I’ve been longing for a return visit to Bali since I went there for my honeymoon and I found it at Bali Café. For such a small restaurant, it creates full-flavored, delicious food. The friendly service and sounds of traditional music will transport you to the enchanting island half a world away.

Indonesian food is an intoxicating mix of spices and sauces. Chili, cardamom, turmeric and coconut milk combine for complex and aromatic dishes.

If you like curry, you’ll want to try Opor Ayam, chicken stewed in yellow spices and coconut milk. The chicken is so tender it falls right off the bone and the sauce is so flavorful you’ll wish you had more.

Fans of fish will have a tough time deciding between Ikan Pesmol (fish stewed in a variety of aromatic Indonesian spices) and Ikan Goreng Balado (pan fried grouper in a mild chili sauce).

There are several beef dishes, from Rendang Sapi (beef slowly cooked in coconut milk and mild spices), to Soto Betawi (beef soup seasoned with ginger, sweet soy sauce and lemon). Can’t decide between beef or chicken? Several dishes offer both.

One dish not to miss if you like noodles is the delicious and filling Bihun Ayam Jakarta. Chicken, mushrooms, spinach and quail eggs are piled high on a bed of rice noodles served with beef broth.

Some of the main plates come with a choice of miso soup or salad. Go for the salad – the house orange sesame dressing is tasty and refreshing.

Like many Asian restaurants in Miami, Bali Café also serves a variety of sushi and rolls.

If you’re feeling adventurous (and you have room for dessert), try the unique durian fruit served with vanilla ice cream.

Bali Café is located at 109 NE 2nd Avenue (between NE 1st and 2nd Streets) in downtown Miami. It is open for lunch and dinner Monday through Friday, and lunch on Saturday and Sunday (though may soon expand weekend hours to include dinner). Only cash is accepted.

We Want Wagamama!

Dear Wagamama: please bring more restaurants to the United States!

Since discovering this restaurant chain during a semester abroad in London I have been craving their delicious noodle dishes and patiently waiting for them to come to the U.S.

Wagamama is an Asian-inspired noodle bar with dishes that include dumplings, ramen noodle soup and stir-fried udon noodles. The first restaurant opened in London in 1992 with the idea “to combine great, fresh and nutritious food in an sleek yet simple setting with helpful, friendly service and value for money.” While I was living in London, Wagamama quickly became my favorite place for a meal with friends, family visiting from the U.S., or even on my own.

Wagamama restaurants feature sleek and modern dining spaces that resemble high school cafeterias. Long wooden tables with benches fill the room, leaving little to no space between separate groups. Most of the restaurants are located below the street level entrance so there are no windows. The open kitchen shows a flurry of cooks stir-frying vegetables and stirring soup broth. There are no paper pads here – servers write down your order on wireless handheld devices that send it directly to the kitchen. The dishes come out quickly and as soon as they’re ready, so one person may get theirs before the rest of the group. If you’re thirsty, there is a variety of freshly squeezed juices to choose from. Everything on the menu is reasonably priced.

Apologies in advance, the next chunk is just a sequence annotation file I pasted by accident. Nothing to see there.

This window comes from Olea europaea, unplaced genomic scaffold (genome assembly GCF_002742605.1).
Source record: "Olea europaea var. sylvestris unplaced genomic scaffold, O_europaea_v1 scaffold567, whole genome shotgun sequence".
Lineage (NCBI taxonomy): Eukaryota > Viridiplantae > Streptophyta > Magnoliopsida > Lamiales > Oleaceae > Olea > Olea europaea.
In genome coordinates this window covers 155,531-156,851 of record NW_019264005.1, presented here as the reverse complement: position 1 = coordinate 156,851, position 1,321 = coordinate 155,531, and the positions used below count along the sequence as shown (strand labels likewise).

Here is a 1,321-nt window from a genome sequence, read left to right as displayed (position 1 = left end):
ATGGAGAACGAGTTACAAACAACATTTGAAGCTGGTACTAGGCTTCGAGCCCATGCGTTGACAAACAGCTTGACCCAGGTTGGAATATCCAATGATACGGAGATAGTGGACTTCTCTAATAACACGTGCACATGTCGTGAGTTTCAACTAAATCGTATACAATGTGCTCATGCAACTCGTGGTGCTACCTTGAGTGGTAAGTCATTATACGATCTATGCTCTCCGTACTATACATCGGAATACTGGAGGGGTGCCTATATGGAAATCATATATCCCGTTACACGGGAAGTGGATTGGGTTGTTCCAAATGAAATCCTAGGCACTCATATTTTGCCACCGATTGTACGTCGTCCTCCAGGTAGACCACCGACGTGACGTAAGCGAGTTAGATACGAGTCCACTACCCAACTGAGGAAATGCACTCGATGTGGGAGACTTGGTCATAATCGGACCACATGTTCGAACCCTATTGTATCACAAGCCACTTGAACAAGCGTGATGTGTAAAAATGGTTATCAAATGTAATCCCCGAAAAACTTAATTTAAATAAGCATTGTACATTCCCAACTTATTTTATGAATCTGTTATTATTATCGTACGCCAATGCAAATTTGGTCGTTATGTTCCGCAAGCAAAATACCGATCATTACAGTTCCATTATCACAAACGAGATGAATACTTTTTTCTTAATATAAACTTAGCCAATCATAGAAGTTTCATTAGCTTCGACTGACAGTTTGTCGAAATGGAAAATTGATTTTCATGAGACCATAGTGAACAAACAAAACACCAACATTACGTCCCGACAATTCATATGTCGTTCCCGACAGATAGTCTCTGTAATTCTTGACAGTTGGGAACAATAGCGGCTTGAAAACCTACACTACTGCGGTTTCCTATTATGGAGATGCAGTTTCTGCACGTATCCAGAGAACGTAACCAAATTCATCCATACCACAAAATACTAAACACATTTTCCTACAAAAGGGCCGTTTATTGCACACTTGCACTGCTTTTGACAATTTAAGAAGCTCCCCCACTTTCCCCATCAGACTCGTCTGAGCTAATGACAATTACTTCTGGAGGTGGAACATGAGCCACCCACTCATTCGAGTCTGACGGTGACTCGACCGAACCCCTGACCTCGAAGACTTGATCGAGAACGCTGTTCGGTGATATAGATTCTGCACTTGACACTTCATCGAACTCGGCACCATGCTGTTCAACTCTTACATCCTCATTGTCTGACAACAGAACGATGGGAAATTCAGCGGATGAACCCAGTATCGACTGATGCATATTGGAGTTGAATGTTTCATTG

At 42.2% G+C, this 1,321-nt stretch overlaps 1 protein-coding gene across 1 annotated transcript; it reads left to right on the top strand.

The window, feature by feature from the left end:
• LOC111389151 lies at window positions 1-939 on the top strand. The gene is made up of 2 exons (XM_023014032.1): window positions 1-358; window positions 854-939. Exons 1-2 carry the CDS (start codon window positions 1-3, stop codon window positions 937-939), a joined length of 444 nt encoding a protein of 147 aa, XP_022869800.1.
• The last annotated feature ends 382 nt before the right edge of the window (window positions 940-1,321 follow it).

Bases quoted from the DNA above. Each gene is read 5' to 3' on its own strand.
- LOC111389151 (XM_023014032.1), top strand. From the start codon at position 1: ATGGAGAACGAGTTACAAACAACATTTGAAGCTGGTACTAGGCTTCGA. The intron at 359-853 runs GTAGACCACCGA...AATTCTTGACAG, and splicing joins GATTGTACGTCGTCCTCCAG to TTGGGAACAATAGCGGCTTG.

Currently there are more than 60 Wagamamas around the UK. There are many locations around the world including in Egypt, Australia, New Zealand, Turkey and the UAE. I always thought if Wagamama could travel to these far away places, why not to the United States? Wagamama’s recipe for good food served quickly surely would translate to success here. I know I’d certainly keep one near me in business!

The good news is Wagamama has finally arrived here! The first two restaurants opened in the Boston/Cambridge area in the spring and summer of 2007. I recently checked out the Harvard Square location and found the great dining experience wasn’t lost in the trip across the pond.

I started with the duck gyoza. The deep fried duck and leek dumplings are served with a spicy hoisin sauce. They’re crunchy and not too oily, with plenty of tender meat inside. For my main course, I ordered the dish I always ordered in London: yaki udon. Udon noodles are cooked on a hot, flat griddle with curry oil, along with chicken, egg, shrimp, bean sprouts, red and green peppers and shitake mushrooms. It’s garnished with spicy ground fish powder and pickled ginger. Each bite is a different combination of flavors: the spice of the curry oil, the saltiness of the shrimp, the woodsy taste of the mushrooms. It’s a huge portion that somehow, I’m always able to finish.

Wagamama is located at 57 JFK Street in Cambridge and in the Quincy Market building in Boston. Hopefully other U.S. locations will be coming soon!